$$\sum _{k=1}^{n}\sum _{{k}^{\prime}=1}^{n}{q}_{k}{q}_{{k}^{\prime}}c(d({\mathit{r}}_{k}{\mathit{r}}_{{k}^{\prime}}))\ge 0$$

(2)

for all choices of *n* river points *r** _{k}* and real numbers

$$cov(\mathit{r},{\mathit{r}}^{\prime})=exp(-{({d}_{E}(\mathbf{r},{\mathbf{r}}^{\prime})/{a}_{r})}^{\beta}),\phantom{\rule{0.38889em}{0ex}}0<\beta \le 2$$

(3)

where *a _{r}* is the covariance range. This model corresponds to the usual exponential and Gaussian models when

Ver Hoef *et al.* (2006) propose an appealing method to construct permissible covariance functions for river networks. Using their approach, we define the random variable X(*l*,*i*) at longitudinal coordinate *l* along reach *i* as the moving-average of a white noise random process W(*u*,*j*) defined at longitudinal coordinate *u*<*l* along reach *j* downstream of reach *i*. Let V* _{i}*(

$$\text{X}(l,i)=\underset{-\infty}{\overset{l}{\int}}du\phantom{\rule{0.16667em}{0ex}}g(u-l)\phantom{\rule{0.16667em}{0ex}}W(u,{V}_{i}(u))$$

(4)

where *g*(*u*−*l*) is a moving average function defined on *R*^{1}. As indicated in Ver Hoef *et al.* (2006), by choosing a moving average function that is exponentially decaying away from 0, i.e.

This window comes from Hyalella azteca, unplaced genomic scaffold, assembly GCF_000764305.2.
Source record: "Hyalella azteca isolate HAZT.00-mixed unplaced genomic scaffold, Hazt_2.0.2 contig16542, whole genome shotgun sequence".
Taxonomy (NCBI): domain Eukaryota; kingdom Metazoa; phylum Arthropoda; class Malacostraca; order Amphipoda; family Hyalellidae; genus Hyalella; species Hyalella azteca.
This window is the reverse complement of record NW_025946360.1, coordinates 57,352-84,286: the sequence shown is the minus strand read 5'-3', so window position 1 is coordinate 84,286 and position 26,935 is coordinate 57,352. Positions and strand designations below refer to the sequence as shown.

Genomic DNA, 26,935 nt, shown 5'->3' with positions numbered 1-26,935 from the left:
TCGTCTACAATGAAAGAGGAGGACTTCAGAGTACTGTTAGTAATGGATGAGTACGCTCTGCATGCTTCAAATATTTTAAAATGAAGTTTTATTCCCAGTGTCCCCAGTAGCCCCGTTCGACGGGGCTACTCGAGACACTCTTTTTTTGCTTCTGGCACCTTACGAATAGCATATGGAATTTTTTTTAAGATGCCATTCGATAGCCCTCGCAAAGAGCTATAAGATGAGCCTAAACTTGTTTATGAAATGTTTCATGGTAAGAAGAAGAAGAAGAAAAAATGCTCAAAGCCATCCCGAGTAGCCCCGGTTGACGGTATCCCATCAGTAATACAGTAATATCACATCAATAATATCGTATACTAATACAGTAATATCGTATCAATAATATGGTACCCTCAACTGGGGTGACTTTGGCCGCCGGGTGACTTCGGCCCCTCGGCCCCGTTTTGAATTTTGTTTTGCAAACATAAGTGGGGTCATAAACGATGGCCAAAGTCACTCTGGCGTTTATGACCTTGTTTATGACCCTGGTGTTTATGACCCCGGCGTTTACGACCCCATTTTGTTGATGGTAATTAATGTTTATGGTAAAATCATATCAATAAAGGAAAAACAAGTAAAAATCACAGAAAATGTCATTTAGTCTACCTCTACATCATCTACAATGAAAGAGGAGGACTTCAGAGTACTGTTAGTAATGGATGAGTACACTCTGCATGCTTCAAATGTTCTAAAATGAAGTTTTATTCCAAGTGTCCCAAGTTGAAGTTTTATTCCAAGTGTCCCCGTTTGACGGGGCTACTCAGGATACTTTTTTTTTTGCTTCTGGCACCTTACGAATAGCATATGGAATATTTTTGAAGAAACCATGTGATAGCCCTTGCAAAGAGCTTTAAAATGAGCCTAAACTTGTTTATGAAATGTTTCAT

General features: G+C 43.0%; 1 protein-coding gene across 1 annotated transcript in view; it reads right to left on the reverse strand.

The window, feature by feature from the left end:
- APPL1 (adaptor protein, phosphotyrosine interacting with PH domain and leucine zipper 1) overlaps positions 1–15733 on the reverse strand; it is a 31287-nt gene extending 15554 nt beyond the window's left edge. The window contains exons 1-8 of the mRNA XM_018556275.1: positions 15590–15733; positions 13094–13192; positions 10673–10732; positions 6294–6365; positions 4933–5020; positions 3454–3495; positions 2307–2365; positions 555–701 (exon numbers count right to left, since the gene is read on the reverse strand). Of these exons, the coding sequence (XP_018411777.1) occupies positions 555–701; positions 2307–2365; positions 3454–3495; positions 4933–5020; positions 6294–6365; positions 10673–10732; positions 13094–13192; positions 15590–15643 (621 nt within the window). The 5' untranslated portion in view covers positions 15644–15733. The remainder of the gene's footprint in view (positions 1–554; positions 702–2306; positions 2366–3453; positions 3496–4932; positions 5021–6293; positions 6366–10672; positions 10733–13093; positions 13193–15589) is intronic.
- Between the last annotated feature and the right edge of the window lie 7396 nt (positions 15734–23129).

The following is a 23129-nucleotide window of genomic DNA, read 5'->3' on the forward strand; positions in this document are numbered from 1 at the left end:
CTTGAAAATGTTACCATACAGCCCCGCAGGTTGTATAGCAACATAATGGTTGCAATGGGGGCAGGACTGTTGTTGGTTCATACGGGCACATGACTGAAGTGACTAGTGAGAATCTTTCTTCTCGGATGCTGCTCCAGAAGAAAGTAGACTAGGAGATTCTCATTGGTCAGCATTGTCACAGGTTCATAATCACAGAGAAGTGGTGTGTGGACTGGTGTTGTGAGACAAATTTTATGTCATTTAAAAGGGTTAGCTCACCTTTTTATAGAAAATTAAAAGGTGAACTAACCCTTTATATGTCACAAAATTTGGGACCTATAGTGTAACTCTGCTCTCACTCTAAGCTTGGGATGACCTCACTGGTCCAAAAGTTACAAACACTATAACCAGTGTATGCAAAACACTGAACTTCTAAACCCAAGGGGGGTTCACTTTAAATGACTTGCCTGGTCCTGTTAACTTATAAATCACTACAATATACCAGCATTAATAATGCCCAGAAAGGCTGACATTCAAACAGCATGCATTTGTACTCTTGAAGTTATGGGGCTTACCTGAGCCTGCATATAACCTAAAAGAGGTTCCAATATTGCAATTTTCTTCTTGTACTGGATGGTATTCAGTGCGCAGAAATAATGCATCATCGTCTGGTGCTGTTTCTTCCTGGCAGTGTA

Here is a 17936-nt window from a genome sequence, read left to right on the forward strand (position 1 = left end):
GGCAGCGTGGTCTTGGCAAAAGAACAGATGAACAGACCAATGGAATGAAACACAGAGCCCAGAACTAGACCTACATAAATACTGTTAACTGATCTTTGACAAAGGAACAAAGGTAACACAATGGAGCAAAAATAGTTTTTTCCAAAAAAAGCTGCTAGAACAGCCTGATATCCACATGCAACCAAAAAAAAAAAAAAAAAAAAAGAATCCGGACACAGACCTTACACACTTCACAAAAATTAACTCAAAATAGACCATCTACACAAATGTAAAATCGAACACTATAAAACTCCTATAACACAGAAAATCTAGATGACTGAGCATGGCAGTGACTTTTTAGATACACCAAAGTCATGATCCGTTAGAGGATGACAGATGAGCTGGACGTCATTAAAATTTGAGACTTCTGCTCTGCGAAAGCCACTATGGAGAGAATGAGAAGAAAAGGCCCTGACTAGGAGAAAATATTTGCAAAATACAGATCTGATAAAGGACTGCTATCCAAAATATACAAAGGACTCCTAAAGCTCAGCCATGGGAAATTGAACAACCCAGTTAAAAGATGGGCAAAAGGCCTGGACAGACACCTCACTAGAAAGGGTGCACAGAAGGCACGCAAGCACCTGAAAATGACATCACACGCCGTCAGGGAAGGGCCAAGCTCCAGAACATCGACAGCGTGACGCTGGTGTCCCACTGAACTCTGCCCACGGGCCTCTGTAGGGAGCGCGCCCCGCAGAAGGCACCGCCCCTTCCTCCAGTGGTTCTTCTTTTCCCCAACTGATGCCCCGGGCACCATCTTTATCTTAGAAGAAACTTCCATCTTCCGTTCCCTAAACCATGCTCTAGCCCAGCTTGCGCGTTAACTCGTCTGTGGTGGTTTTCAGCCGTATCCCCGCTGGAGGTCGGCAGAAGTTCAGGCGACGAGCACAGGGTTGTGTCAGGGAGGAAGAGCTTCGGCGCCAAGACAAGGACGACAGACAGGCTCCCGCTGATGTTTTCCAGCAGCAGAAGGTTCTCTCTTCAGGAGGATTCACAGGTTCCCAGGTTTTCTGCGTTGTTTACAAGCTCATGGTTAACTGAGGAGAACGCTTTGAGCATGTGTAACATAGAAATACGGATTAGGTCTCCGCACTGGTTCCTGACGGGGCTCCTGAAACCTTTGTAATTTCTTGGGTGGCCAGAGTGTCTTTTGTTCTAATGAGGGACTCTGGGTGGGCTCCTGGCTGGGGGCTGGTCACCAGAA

$g(h)=\sqrt{2}exp(-\mid h\mid )$, the moving average construction leads to a valid covariance function of exponential type that is a function of the river distance, i.e.

$$cov(\mathit{r},{\mathit{r}}^{\prime})=exp(-{d}_{R}(\mathit{r},{\mathit{r}}^{\prime}))$$

(5)

An overview of how to obtain this result has already been provided by Ver Hoef *et al.* (2006) and Ver Hoef and Peterson (2008), therefore we only provide the detailed proof of this result in the supplementary material for this paper. We note that while the exponential power model is valid for 0<*β*≤ 2 for the Euclidean distance, that model has only be shown to be valid for the river distance when *β*=1.

The most appropriate distance for a given water quality parameter may be a combination of the Euclidean and river distances. We may therefore define a composite Euclidean-river distance as

$${d}_{\alpha}(\mathit{r},{\mathit{r}}^{\prime})=\alpha {d}_{R}(\mathit{r},{\mathit{r}}^{\prime})+(\alpha -1){d}_{E}(\mathit{r},{\mathit{r}}^{\prime}),\phantom{\rule{0.38889em}{0ex}}0\le \alpha \le 1$$

(6)

which can easily be shown to verify the properties of a metric. Using *d _{α}* (

$$cov(\mathit{r},{\mathit{r}}^{\prime})=\mathit{exp}(-{({d}_{\alpha}(\mathit{r},{\mathit{r}}^{\prime})/{a}_{r})}^{\beta}),\phantom{\rule{0.38889em}{0ex}}0\le \alpha \le 1\phantom{\rule{0.16667em}{0ex}}\text{and}\phantom{\rule{0.16667em}{0ex}}0<\beta \le 2$$

(7)